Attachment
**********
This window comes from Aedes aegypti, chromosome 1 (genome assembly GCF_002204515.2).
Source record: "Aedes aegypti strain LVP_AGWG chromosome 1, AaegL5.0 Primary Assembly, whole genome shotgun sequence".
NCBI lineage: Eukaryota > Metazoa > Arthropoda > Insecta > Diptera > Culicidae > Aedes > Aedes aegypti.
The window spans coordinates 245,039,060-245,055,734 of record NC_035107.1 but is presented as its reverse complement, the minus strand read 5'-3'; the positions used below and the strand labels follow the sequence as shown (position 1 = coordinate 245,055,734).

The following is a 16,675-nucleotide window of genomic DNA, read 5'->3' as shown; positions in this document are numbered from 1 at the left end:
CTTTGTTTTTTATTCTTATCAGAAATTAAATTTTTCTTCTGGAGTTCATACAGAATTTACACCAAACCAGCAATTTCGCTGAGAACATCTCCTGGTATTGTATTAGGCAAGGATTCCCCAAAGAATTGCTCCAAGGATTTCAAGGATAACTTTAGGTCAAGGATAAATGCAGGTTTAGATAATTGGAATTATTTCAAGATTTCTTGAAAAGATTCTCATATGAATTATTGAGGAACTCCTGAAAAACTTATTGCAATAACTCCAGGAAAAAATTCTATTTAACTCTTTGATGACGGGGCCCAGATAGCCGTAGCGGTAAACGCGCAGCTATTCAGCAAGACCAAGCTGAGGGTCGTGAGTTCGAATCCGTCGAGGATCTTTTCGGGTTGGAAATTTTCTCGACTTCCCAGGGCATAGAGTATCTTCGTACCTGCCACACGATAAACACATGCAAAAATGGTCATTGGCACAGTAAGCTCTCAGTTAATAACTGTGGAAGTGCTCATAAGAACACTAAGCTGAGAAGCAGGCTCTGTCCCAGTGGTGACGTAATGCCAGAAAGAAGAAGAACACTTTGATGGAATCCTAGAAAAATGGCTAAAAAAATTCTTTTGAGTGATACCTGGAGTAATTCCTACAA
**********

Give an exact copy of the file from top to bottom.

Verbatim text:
This window comes from Aedes aegypti, chromosome 1 (genome assembly GCF_002204515.2).
Source record: "Aedes aegypti strain LVP_AGWG chromosome 1, AaegL5.0 Primary Assembly, whole genome shotgun sequence".
NCBI lineage: Eukaryota > Metazoa > Arthropoda > Insecta > Diptera > Culicidae > Aedes > Aedes aegypti.
The window spans coordinates 245,039,060-245,055,734 of record NC_035107.1 but is presented as its reverse complement, the minus strand read 5'-3'; the positions used below and the strand labels follow the sequence as shown (position 1 = coordinate 245,055,734).

The following is a 16,675-nucleotide window of genomic DNA, read 5'->3' as shown; positions in this document are numbered from 1 at the left end:
CTTTGTTTTTTATTCTTATCAGAAATTAAATTTTTCTTCTGGAGTTCATACAGAATTTACACCAAACCAGCAATTTCGCTGAGAACATCTCCTGGTATTGTATTAGGCAAGGATTCCCCAAAGAATTGCTCCAAGGATTTCAAGGATAACTTTAGGTCAAGGATAAATGCAGGTTTAGATAATTGGAATTATTTCAAGATTTCTTGAAAAGATTCTCATATGAATTATTGAGGAACTCCTGAAAAACTTATTGCAATAACTCCAGGAAAAAATTCTATTTAACTCTTTGATGACGGGGCCCAGATAGCCGTAGCGGTAAACGCGCAGCTATTCAGCAAGACCAAGCTGAGGGTCGTGAGTTCGAATCCGTCGAGGATCTTTTCGGGTTGGAAATTTTCTCGACTTCCCAGGGCATAGAGTATCTTCGTACCTGCCACACGATAAACACATGCAAAAATGGTCATTGGCACAGTAAGCTCTCAGTTAATAACTGTGGAAGTGCTCATAAGAACACTAAGCTGAGAAGCAGGCTCTGTCCCAGTGGTGACGTAATGCCAGAAAGAAGAAGAACACTTTGATGGAATCCTAGAAAAATGGCTAAAAAAATTCTTTTGAGTGATACCTGGAGTAATTCCTACAA